27 February 2009. A date which richly deserves to live in memory, in history, and in infamy, but which many seem to be doing their damnedest to conveniently "forget." On a Friday night closing out Black History Month (do you appreciate the irony?), and thirty-eight (38) days into his presidential tenure, Barack Obama's admin issued the following press "statement." I believe the impact of this buried press statement may hold far more lasting significance than Mr. Obama becoming president of the United States. The February 27 statement announced that, despite the U.S.'s own history, origins, and factual demography (as opposed to what I'll call her "fantasy demography"), and, in spite of having elected an individual with a campaign claim to being the "first black president of the United States" (who chose to take the oath of office with his hand on Abraham Lincoln's Bible(why??)), in spite of all this, the United States would not even participate in the 2009 Durban Review Conference. The Durban Review, which most Americans probably have never heard of, was the official, international follow-up to the World Conference Against Racism, held July and August, 2001 in Durban, South Africa. In 2001, the U.S. Government, headed by George Bush, the son (and relative of Barack Obama), sent then-Secretary of State Colin Powell, a Jamaican-American black person, rather than a Black American, aka "DAEUS" -- "Descendants of the Africans enslaved in the United States," meaning someone from the Black American ethnic group, such as both Mr. Obama's and Mr. Powell's wives, for example. Below is the rarely seen, official 2009 press release. I think of it as Mr. Obama's "Friday night special," issued by a man named Robert Wood, then, the State Department's acting spokesperson. #BlackHistoryMonthUSA
U.S. Department of State
Acting Department Spokesman, Office of the Spokesman
The Administration is also strongly committed to fighting racism and discrimination. Consistent with that commitment, and with the goal of trying to achieve a positive constructive result in the Durban Review Conference, the United States recently sent a distinguished delegation to attend the ongoing negotiations on the draft outcome document.
Our delegates met with over 30 delegations, the UN High Commissioner on Human Rights, and other interested parties. In addition, the Department consulted with many governments in capitals regarding our effort. The engagement by the U.S. delegation was widely welcomed and appreciated.
Sadly, however, the document being negotiated has gone from bad to worse, and the current text of the draft outcome document is not salvageable. As a result, the United States will not engage in further negotiations on this text, nor will we participate in a conference based on this text. A conference based on this text would be a missed opportunity to speak clearly about the persistent problem of racism.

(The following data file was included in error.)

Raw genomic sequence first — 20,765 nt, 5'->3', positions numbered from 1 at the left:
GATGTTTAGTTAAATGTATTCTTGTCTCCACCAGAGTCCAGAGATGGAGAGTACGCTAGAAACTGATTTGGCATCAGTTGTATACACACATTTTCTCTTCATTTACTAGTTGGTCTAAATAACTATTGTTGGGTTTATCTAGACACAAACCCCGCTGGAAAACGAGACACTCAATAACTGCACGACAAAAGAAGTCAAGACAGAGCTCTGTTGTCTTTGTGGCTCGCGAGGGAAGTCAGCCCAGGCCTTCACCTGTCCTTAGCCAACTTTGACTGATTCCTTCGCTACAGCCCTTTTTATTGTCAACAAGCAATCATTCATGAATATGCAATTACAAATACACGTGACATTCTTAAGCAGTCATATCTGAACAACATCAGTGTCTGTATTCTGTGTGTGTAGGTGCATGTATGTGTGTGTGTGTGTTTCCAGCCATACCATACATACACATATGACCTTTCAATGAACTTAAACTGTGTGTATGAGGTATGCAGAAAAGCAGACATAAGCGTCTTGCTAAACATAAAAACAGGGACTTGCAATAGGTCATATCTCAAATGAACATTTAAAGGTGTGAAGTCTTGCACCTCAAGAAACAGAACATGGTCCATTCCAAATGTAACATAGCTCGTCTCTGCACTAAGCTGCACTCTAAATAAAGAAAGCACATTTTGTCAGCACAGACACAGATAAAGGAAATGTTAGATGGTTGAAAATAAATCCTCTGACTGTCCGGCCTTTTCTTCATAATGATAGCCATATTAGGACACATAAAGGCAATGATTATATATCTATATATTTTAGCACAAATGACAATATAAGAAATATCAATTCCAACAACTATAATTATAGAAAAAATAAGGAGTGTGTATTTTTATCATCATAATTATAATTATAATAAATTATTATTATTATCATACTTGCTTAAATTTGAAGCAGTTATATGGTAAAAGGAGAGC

The United States remains open to a positive result in Geneva based on a document that takes a constructive approach to tackling the challenges of racism and discrimination. The U.S. believes any viable text for the Review Conference must be shortened and not reaffirm in toto the flawed 2001 Durban Declaration and Program of Action (DDPA). It must not single out any one country or conflict, nor embrace the troubling concept of “defamation of religion.” The U.S. also believes an acceptable document should not go further than the DDPA on the issue of reparations for slavery.
We will observe developments in Geneva and in capitals to see if such an outcome emerges. We would be prepared to re-engage if a document that meets these criteria becomes the basis for deliberations.
On the UN Human Rights Council, we share the concerns of many that the Council’s trajectory is disturbing, that it needs fundamental change to do more to promote and protect the human rights of people around the world, and that it should end its repeated and unbalanced criticisms of Israel.
We believe, however, it furthers our interests and will do more both to achieve these ends and advance human rights if we are part of the conversation and present at the Council’s proceedings.
Accordingly, we will participate in this month’s Human Rights Council session as an observer and will use the opportunity to strengthen old partnerships and forge new ones. These times demand seriousness and candor, and we pledge to closely work with our partners in the international community to avoid politicization and to achieve our shared goals.
Our participation as an observer is a sign of the commitment of the Administration to advancing the cause of human rights in the multilateral arena. We look forward to the help and cooperation of our friends and allies to ensure the Human Rights Council focuses on the pressinghuman rights concerns of our time.
PRN: 2009/178 [This is a mobile copy of U.S. Posture Toward the Durban Review Conference and Participation in the UN Human Rights Council]